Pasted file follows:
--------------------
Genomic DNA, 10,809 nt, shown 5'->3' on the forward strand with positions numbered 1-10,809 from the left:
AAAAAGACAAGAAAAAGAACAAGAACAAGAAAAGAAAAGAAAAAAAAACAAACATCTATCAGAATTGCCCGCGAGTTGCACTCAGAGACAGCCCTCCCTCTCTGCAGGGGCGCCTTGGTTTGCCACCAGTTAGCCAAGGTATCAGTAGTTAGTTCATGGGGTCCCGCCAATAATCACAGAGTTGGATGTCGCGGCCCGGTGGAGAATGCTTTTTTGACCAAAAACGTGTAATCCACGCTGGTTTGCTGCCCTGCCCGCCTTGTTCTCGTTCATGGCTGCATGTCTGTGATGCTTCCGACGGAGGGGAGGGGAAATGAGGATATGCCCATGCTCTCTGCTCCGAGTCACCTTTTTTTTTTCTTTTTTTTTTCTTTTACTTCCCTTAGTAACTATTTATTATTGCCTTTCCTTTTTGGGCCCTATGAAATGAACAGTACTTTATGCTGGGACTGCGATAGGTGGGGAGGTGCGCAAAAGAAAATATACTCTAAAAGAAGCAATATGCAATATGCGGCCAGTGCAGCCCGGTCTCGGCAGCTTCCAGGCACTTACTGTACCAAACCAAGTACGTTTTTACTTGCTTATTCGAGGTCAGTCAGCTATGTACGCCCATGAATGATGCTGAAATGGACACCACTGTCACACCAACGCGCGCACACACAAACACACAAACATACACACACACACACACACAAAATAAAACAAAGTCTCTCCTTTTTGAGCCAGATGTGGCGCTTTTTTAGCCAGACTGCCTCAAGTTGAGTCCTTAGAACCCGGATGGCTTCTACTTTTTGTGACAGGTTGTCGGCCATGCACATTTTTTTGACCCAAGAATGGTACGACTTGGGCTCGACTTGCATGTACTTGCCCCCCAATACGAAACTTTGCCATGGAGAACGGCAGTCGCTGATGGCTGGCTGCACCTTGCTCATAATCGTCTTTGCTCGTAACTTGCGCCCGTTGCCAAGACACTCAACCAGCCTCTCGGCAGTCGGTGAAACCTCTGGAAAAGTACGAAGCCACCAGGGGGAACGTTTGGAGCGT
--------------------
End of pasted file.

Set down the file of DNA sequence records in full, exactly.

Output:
Genomic DNA, 10,809 nt, shown 5'->3' on the forward strand with positions numbered 1-10,809 from the left:
AAAAAGACAAGAAAAAGAACAAGAACAAGAAAAGAAAAGAAAAAAAAACAAACATCTATCAGAATTGCCCGCGAGTTGCACTCAGAGACAGCCCTCCCTCTCTGCAGGGGCGCCTTGGTTTGCCACCAGTTAGCCAAGGTATCAGTAGTTAGTTCATGGGGTCCCGCCAATAATCACAGAGTTGGATGTCGCGGCCCGGTGGAGAATGCTTTTTTGACCAAAAACGTGTAATCCACGCTGGTTTGCTGCCCTGCCCGCCTTGTTCTCGTTCATGGCTGCATGTCTGTGATGCTTCCGACGGAGGGGAGGGGAAATGAGGATATGCCCATGCTCTCTGCTCCGAGTCACCTTTTTTTTTTCTTTTTTTTTTCTTTTACTTCCCTTAGTAACTATTTATTATTGCCTTTCCTTTTTGGGCCCTATGAAATGAACAGTACTTTATGCTGGGACTGCGATAGGTGGGGAGGTGCGCAAAAGAAAATATACTCTAAAAGAAGCAATATGCAATATGCGGCCAGTGCAGCCCGGTCTCGGCAGCTTCCAGGCACTTACTGTACCAAACCAAGTACGTTTTTACTTGCTTATTCGAGGTCAGTCAGCTATGTACGCCCATGAATGATGCTGAAATGGACACCACTGTCACACCAACGCGCGCACACACAAACACACAAACATACACACACACACACACACAAAATAAAACAAAGTCTCTCCTTTTTGAGCCAGATGTGGCGCTTTTTTAGCCAGACTGCCTCAAGTTGAGTCCTTAGAACCCGGATGGCTTCTACTTTTTGTGACAGGTTGTCGGCCATGCACATTTTTTTGACCCAAGAATGGTACGACTTGGGCTCGACTTGCATGTACTTGCCCCCCAATACGAAACTTTGCCATGGAGAACGGCAGTCGCTGATGGCTGGCTGCACCTTGCTCATAATCGTCTTTGCTCGTAACTTGCGCCCGTTGCCAAGACACTCAACCAGCCTCTCGGCAGTCGGTGAAACCTCTGGAAAAGTACGAAGCCACCAGGGGGAACGTTTGGAGCGT